Speed & Simplicity
March 12, 2014 Leave a comment
Larry Heathcote , Program Director, IBM Data Management
I’ve been thinking a lot about the database and data warehousing markets lately. Like “shower moment” thinking – you know when you’re really passionate about something, you think about it in the shower. Well, for me, yesterday I had a “highway moment.”
I was driving down one of the major roads in Raleigh, NC on my way to have dinner with my wife. And traffic started to get a little heavy, so everyone had to slow down, and slow down, and slow down some more. We didn’t stop, but we were moving painfully slow. We were all going somewhere, just not very fast. Frustration set in.
And at that moment, it hit me. I felt just like Joe. Joe is a data warehousing architect I met a few weeks back when I was out on a speaking trip (Joe is not his real name). Joe and his team have been working on a really important project for the past couple months, but they’ve run into some performance challenges that may jeopardize their delivery date. Every day they were making progress, very slow progress. And Joe was getting frustrated. Just like me sitting in slow traffic.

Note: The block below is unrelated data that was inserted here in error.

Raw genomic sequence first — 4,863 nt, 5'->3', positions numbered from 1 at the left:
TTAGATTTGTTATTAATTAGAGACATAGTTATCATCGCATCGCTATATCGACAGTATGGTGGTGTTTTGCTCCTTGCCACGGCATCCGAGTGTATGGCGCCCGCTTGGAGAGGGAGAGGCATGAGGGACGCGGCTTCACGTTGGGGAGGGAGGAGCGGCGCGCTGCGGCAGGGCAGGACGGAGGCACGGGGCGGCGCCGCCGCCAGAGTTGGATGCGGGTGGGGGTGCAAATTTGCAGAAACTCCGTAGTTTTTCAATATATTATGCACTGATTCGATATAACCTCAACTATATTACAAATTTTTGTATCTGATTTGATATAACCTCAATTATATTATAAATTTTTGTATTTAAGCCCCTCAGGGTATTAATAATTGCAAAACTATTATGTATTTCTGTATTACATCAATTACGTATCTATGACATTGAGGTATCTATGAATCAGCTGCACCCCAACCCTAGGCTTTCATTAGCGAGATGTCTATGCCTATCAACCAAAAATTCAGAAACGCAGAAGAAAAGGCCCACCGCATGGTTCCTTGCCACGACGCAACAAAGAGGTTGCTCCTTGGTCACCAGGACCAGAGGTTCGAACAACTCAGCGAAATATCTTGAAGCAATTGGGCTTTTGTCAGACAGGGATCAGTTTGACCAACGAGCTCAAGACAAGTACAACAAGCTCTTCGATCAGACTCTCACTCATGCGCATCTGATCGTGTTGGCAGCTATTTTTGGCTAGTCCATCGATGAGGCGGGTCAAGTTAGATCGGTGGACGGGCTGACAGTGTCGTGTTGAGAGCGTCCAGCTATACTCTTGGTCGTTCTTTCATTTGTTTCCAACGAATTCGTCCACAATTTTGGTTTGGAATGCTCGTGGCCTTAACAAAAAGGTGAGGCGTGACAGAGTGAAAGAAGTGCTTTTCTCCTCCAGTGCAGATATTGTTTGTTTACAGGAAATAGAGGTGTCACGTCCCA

Joe’s company manufactures and sells products through a number of brick-and-mortar stores as well as online. A big percentage of their sales are to repeat customers. And recently, a couple of their products had some quality issues – which swamped their call centers for a few weeks. The merchandising managers now wants to find out if the quality issues in one of their product lines was having a ripple affect to other product areas. So they asked Joe to give them the data and the analytics they need to gain this insight. And they wanted answers, like now!
Joe and his team recently migrated one of the company’s core customer databases onto a larger server and bought more storage. Then they integrated call center logs from their support centers, but they found that they were not getting the query performance they had expected. They fixed a few problems and cut query times significantly, but when stress testing the system they could just not get the response times that the merchandising managers wanted.
And that’s when it hit me for a second time…Joe’s challenges are not unique. Increasing data volumes, upgrading infrastructures, mixing in new data types and doing new types of analytics – there are a lot of companies going through this right now to satisfy increasing demands from line of business managers.
What Joe needs is this – he needs speed and simplicity – a next-generation database for the big data era. One that can handle all data types, SQL and NoSQL, transactional and mixed analytics workloads, take advantage of modern technologies like in-memory columnar processing and other performance accelerating techniques. And one that is easy and fast to set up, deploy and manage; one that would take fewer resources to manage, so Joe and his team could focus on additional innovative projects to support his business managers.